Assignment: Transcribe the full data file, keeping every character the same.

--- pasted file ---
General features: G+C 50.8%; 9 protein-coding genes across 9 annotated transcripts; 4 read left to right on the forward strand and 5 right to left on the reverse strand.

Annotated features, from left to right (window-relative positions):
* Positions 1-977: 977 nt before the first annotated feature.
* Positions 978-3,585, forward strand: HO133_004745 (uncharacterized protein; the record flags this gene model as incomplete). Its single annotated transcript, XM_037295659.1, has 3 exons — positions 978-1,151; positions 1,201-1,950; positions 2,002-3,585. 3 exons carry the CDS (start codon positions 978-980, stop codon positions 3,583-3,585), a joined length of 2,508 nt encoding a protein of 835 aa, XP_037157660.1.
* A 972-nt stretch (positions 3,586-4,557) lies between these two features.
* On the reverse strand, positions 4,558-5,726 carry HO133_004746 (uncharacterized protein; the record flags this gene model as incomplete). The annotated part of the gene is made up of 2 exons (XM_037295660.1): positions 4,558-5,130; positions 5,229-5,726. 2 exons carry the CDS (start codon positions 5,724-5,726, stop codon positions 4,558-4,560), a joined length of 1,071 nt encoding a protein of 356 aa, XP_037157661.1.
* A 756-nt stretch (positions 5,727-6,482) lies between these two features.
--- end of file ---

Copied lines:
General features: G+C 50.8%; 9 protein-coding genes across 9 annotated transcripts; 4 read left to right on the forward strand and 5 right to left on the reverse strand.

Annotated features, from left to right (window-relative positions):
* Positions 1-977: 977 nt before the first annotated feature.
* Positions 978-3,585, forward strand: HO133_004745 (uncharacterized protein; the record flags this gene model as incomplete). Its single annotated transcript, XM_037295659.1, has 3 exons — positions 978-1,151; positions 1,201-1,950; positions 2,002-3,585. 3 exons carry the CDS (start codon positions 978-980, stop codon positions 3,583-3,585), a joined length of 2,508 nt encoding a protein of 835 aa, XP_037157660.1.
* A 972-nt stretch (positions 3,586-4,557) lies between these two features.
* On the reverse strand, positions 4,558-5,726 carry HO133_004746 (uncharacterized protein; the record flags this gene model as incomplete). The annotated part of the gene is made up of 2 exons (XM_037295660.1): positions 4,558-5,130; positions 5,229-5,726. 2 exons carry the CDS (start codon positions 5,724-5,726, stop codon positions 4,558-4,560), a joined length of 1,071 nt encoding a protein of 356 aa, XP_037157661.1.
* A 756-nt stretch (positions 5,727-6,482) lies between these two features.